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Census Workshop 2021: American Community Survey (ACS)

What is the American Community Survey?

The American Community Survey (ACS) is an ongoing survey that provides vital information on a yearly basis about our nation and its people. Information from the survey generates data that help determine how more than $675 billion in federal and state funds are distributed each year.

  • Collects/produces population and housing information every year
  • Over 3.5 million housing unit addresses are selected annually
  • Collects more information than decennial census, such as: income, commute time to work, home value, veteran status, and other important data
  • Single-Year Estimates for geographic areas with a population of 65,000 or more
  • Multiyear Estimates: In 2010, the Census Bureau released the first 5-year estimates for small areas. Additional 5-year estimates have been released annually.

ACS Questionnaires

View the ACS questionnaires from 1996 to the present

Participants can complete questionnaires via online, mail, phone, and in-person interviews. 

Data Profiles

Data Profiles, supported by data.census.gov, have the most frequently requested social, economic, housing, and demographic data. Each of these four subject areas is a separate data profile. The data profiles summarize the data for a single geographic area, both numbers and percent, to cover the most basic data on all topics.

Social Characteristics: includes Education, Marital Status, Relationships, Fertility, Grandparents

Economic Characteristics: includes Income, Employment, Occupation, Commuting to Work

Housing Characteristics: includes Occupancy and Structure, Housing Value and Costs, Utilities

Demographic Characteristics: includes Sex and Age, Race, Hispanic Origin, Housing Units. The Census discusses races and ethnicity here.

Newly Released ACS Data for 2019

On September 17, 2020 the U.S. Census Bureau released its 2019 ACS 1-year data. On December 10, 2020, the ACS 5-year estimates were released. For the first time, data from the 2015-2019 American Community Survey (ACS) will allow users to compare three nonoverlapping sets of 5-year data: 2005-2009, 2010-2014 and 2015-2019. The ability to analyze separate datasets is important for identifying trends for small communities and geographies which is critical for planning future investments and services.

Narrative Profiles

 

Narrative Profiles are short, analytic reports derived from the ACS 5-year estimates. Each Narrative Profile covers 15 different topic areas and provides text and bar charts to display highlights of selected social, economic, housing and demographic estimates for a selected geographic area.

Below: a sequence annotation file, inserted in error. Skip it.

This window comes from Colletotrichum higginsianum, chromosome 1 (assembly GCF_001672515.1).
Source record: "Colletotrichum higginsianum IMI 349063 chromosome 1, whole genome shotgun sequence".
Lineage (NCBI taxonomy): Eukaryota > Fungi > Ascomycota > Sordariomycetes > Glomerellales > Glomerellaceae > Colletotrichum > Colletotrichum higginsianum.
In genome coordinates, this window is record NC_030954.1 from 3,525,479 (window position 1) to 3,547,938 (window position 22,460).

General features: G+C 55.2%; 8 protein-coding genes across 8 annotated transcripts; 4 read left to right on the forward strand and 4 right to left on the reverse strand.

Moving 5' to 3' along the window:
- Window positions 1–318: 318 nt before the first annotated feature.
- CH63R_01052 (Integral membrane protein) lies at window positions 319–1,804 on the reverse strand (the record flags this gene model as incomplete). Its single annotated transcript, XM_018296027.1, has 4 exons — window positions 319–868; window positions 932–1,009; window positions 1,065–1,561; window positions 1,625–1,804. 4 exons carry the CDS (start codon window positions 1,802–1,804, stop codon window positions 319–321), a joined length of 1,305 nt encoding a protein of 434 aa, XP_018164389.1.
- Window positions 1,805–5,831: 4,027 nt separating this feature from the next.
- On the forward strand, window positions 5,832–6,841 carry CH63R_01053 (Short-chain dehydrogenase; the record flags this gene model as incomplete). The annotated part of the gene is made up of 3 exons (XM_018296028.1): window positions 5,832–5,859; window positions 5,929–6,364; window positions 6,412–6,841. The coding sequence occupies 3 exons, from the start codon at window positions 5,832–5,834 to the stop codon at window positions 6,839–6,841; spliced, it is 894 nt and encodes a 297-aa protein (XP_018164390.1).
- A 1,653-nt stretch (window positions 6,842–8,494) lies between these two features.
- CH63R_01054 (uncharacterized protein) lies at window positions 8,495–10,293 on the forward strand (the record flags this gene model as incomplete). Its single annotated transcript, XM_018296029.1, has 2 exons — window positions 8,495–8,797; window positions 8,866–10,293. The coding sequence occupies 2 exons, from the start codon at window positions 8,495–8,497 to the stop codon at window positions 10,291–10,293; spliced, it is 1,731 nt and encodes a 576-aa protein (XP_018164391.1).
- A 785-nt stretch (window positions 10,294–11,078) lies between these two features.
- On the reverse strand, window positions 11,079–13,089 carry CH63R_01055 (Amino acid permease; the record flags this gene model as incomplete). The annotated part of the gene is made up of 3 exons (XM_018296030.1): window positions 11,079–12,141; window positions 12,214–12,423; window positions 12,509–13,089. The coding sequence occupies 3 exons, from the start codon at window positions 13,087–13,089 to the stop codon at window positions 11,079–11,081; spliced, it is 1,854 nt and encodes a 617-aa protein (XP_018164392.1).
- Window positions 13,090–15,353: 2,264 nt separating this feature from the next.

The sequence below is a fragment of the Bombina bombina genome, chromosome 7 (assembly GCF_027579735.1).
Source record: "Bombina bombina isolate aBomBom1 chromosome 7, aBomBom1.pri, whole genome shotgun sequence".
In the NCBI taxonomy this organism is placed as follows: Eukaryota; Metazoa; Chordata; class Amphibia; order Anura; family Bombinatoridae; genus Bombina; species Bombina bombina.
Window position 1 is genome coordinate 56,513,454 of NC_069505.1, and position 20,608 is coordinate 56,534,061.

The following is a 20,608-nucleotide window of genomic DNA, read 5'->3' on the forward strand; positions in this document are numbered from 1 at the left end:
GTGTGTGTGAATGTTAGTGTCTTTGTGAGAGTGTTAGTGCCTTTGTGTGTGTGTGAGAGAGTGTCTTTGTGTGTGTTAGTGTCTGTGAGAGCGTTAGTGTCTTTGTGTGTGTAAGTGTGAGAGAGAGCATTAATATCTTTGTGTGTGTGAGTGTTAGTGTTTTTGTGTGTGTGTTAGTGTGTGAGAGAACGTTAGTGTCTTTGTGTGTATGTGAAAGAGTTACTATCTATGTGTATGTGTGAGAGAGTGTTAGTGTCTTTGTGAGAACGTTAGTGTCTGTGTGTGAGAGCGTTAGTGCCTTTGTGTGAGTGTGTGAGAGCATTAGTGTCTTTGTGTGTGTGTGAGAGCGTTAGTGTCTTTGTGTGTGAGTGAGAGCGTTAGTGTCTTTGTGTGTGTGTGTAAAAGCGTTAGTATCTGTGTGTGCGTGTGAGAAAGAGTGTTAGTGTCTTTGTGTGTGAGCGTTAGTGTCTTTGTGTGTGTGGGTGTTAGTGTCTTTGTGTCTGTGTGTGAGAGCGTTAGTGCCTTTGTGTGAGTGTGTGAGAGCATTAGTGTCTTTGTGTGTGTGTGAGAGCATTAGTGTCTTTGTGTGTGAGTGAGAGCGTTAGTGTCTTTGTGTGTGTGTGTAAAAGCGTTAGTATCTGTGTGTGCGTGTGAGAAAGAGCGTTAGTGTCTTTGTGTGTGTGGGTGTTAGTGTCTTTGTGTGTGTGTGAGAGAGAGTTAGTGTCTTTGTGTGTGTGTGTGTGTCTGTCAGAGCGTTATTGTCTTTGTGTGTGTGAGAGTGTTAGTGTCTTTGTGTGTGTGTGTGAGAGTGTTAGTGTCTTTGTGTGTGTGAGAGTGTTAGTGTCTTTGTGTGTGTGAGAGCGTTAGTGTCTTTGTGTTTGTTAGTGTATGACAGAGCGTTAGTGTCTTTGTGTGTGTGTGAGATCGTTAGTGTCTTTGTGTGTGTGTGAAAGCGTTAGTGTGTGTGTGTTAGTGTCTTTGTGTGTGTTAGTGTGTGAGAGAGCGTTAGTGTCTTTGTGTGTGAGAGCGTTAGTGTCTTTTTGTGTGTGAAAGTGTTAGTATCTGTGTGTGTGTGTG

Hierarchical structure of geographic areas:

  • Nation
  • State
  • County
  • Place
  • Census Tract
  • ZIP Code Tabulation Area
  • Metropolitan/Micropolitan Statistical Area
  • American Indian Area/Alaska Native Area/Hawaiian Home Land

 

Survey Comparison Table

ACS 1-year estimates ACS 5-year estimates Decennial Census
12 months of collected data 60 months of collected data Point in time data collection
Example:
2019 ACS 1-year estimate
Example:
2015-2019 ACS 5-year estimate
Example:
2020 Decennial Census
Dates collected between:
January 1, 2019 and
December 31, 2019
Dates collected between:
January 1, 2015 and
December 31, 2019
Dates collected:
April 1, 2020
Data for geographic areas with populations
larger than 65,000 (county or metropolitan
statistical area in Hawaii)
 
Data for geographic areas down
to census tract
Data for geographic areas down
to census block
Smallest sample size Large sample size Counts every person
Highest margin of statistical error Smaller margin of statistical error than
1-year estimate
Smallest margin of error
Most current data Less current data Less current data
BEST USED WHEN BEST USED WHEN BEST USED WHEN
Data currency and detailed population
characteristics are more important than
precision of geographic areas
You want to be more precise about geographic
area; not as concerned with currency of data
You can't get the data you want out of the 
ACS; only interested in general population
characteristics.
For Hawaiʻi, you are limited to data at the 
state, county, or metropolitan geographic
area
For Hawaiʻi, you can examine populations as 
small as census tracts, ZICTAs, or Hawaiian
Homelands
For Hawaiʻi, you may examine populations
down to the census block group or block
level

 

Guide Creator

 

Sidney Louie

mlouie@hawaii.edu